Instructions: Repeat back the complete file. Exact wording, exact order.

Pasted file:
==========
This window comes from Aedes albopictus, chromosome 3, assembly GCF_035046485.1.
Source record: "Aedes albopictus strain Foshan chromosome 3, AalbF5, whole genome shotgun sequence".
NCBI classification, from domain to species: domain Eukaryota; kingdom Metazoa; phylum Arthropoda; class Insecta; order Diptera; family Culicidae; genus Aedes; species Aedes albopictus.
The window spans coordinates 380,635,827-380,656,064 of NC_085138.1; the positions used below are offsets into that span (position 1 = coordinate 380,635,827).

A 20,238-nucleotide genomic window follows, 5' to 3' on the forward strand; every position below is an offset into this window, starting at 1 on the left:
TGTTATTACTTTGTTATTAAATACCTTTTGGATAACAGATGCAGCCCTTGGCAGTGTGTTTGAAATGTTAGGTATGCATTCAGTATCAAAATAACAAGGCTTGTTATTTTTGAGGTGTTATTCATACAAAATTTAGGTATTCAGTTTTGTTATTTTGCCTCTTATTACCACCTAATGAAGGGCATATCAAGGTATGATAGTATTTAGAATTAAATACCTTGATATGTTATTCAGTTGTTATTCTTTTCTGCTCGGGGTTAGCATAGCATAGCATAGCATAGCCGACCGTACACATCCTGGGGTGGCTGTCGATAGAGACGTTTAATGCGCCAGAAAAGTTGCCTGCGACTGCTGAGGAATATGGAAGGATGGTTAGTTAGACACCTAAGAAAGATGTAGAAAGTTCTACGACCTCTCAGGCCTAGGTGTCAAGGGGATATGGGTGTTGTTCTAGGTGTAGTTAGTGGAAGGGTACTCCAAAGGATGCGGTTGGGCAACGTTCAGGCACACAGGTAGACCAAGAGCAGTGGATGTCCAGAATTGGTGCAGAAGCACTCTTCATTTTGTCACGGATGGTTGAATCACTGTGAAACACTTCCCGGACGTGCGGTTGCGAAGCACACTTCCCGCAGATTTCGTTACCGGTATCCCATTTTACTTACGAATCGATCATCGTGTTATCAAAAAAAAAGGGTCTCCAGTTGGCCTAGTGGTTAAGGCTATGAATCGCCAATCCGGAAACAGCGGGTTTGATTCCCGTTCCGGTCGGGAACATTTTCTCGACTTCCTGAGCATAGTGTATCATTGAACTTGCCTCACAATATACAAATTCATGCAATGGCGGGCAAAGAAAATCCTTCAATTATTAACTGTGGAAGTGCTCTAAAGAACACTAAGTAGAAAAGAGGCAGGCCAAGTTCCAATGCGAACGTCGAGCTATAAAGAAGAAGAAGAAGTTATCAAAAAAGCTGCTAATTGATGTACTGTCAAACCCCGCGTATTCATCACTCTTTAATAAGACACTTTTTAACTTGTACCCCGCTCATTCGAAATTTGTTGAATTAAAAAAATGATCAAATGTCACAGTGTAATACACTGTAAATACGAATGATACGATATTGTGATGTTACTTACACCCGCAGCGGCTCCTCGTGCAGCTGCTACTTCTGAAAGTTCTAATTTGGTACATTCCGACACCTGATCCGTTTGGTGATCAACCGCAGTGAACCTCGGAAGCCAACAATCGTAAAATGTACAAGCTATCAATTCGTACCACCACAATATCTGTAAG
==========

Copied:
This window comes from Aedes albopictus, chromosome 3, assembly GCF_035046485.1.
Source record: "Aedes albopictus strain Foshan chromosome 3, AalbF5, whole genome shotgun sequence".
NCBI classification, from domain to species: domain Eukaryota; kingdom Metazoa; phylum Arthropoda; class Insecta; order Diptera; family Culicidae; genus Aedes; species Aedes albopictus.
The window spans coordinates 380,635,827-380,656,064 of NC_085138.1; the positions used below are offsets into that span (position 1 = coordinate 380,635,827).

A 20,238-nucleotide genomic window follows, 5' to 3' on the forward strand; every position below is an offset into this window, starting at 1 on the left:
TGTTATTACTTTGTTATTAAATACCTTTTGGATAACAGATGCAGCCCTTGGCAGTGTGTTTGAAATGTTAGGTATGCATTCAGTATCAAAATAACAAGGCTTGTTATTTTTGAGGTGTTATTCATACAAAATTTAGGTATTCAGTTTTGTTATTTTGCCTCTTATTACCACCTAATGAAGGGCATATCAAGGTATGATAGTATTTAGAATTAAATACCTTGATATGTTATTCAGTTGTTATTCTTTTCTGCTCGGGGTTAGCATAGCATAGCATAGCATAGCCGACCGTACACATCCTGGGGTGGCTGTCGATAGAGACGTTTAATGCGCCAGAAAAGTTGCCTGCGACTGCTGAGGAATATGGAAGGATGGTTAGTTAGACACCTAAGAAAGATGTAGAAAGTTCTACGACCTCTCAGGCCTAGGTGTCAAGGGGATATGGGTGTTGTTCTAGGTGTAGTTAGTGGAAGGGTACTCCAAAGGATGCGGTTGGGCAACGTTCAGGCACACAGGTAGACCAAGAGCAGTGGATGTCCAGAATTGGTGCAGAAGCACTCTTCATTTTGTCACGGATGGTTGAATCACTGTGAAACACTTCCCGGACGTGCGGTTGCGAAGCACACTTCCCGCAGATTTCGTTACCGGTATCCCATTTTACTTACGAATCGATCATCGTGTTATCAAAAAAAAAGGGTCTCCAGTTGGCCTAGTGGTTAAGGCTATGAATCGCCAATCCGGAAACAGCGGGTTTGATTCCCGTTCCGGTCGGGAACATTTTCTCGACTTCCTGAGCATAGTGTATCATTGAACTTGCCTCACAATATACAAATTCATGCAATGGCGGGCAAAGAAAATCCTTCAATTATTAACTGTGGAAGTGCTCTAAAGAACACTAAGTAGAAAAGAGGCAGGCCAAGTTCCAATGCGAACGTCGAGCTATAAAGAAGAAGAAGAAGTTATCAAAAAAGCTGCTAATTGATGTACTGTCAAACCCCGCGTATTCATCACTCTTTAATAAGACACTTTTTAACTTGTACCCCGCTCATTCGAAATTTGTTGAATTAAAAAAATGATCAAATGTCACAGTGTAATACACTGTAAATACGAATGATACGATATTGTGATGTTACTTACACCCGCAGCGGCTCCTCGTGCAGCTGCTACTTCTGAAAGTTCTAATTTGGTACATTCCGACACCTGATCCGTTTGGTGATCAACCGCAGTGAACCTCGGAAGCCAACAATCGTAAAATGTACAAGCTATCAATTCGTACCACCACAATATCTGTAAG